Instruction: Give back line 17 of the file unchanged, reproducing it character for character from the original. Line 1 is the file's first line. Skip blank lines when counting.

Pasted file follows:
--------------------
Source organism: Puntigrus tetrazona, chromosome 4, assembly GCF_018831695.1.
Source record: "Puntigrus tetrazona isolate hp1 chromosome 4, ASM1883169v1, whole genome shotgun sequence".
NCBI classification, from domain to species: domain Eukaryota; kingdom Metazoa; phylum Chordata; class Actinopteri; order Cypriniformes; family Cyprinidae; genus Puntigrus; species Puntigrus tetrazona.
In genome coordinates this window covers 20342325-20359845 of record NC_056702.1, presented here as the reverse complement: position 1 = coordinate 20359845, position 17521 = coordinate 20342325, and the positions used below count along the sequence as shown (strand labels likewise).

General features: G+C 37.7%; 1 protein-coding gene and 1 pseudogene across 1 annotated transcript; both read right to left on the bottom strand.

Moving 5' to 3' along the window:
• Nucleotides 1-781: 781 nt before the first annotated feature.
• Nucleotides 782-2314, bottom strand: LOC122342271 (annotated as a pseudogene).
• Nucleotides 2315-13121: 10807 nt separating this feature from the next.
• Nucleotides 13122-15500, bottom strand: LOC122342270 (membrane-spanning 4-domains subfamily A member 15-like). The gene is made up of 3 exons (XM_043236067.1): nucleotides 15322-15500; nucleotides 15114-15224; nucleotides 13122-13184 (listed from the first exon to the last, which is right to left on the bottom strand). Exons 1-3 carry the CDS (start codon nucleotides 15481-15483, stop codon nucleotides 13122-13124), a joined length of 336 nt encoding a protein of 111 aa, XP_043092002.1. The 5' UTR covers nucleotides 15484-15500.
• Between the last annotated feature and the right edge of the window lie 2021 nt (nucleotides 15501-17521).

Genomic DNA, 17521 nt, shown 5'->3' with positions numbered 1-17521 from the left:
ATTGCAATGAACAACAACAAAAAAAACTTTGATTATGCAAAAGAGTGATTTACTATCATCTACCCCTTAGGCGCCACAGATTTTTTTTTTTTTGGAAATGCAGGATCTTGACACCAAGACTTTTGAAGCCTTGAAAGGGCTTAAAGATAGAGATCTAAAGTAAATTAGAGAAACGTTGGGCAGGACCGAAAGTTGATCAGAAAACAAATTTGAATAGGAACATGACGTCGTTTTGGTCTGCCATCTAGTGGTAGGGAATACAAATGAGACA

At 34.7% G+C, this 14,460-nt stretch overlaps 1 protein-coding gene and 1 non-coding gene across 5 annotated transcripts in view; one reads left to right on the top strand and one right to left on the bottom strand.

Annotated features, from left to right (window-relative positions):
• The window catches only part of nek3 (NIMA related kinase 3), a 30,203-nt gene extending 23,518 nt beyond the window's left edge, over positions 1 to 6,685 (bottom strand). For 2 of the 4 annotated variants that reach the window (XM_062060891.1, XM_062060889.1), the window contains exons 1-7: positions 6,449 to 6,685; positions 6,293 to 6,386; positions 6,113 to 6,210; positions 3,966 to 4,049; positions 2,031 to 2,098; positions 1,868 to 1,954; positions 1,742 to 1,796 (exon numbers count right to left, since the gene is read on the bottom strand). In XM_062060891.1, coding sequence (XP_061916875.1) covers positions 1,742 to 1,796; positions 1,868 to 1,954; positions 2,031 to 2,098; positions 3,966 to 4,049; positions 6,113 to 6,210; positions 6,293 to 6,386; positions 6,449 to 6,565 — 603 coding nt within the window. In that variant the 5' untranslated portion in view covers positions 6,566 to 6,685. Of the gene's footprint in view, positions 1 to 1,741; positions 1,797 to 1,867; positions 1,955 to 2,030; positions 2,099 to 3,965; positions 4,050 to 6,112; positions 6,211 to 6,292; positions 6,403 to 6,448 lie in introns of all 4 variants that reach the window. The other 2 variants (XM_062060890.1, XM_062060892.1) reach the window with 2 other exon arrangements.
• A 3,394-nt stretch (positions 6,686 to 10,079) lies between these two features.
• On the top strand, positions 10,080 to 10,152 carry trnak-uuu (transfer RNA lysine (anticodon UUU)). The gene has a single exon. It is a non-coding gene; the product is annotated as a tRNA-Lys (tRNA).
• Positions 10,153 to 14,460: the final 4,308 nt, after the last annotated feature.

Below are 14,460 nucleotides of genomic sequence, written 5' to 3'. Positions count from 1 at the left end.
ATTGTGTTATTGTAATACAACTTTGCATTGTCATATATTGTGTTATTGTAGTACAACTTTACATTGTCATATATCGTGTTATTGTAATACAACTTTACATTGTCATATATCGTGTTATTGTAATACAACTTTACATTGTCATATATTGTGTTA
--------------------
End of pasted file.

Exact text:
• A 3,394-nt stretch (positions 6,686 to 10,079) lies between these two features.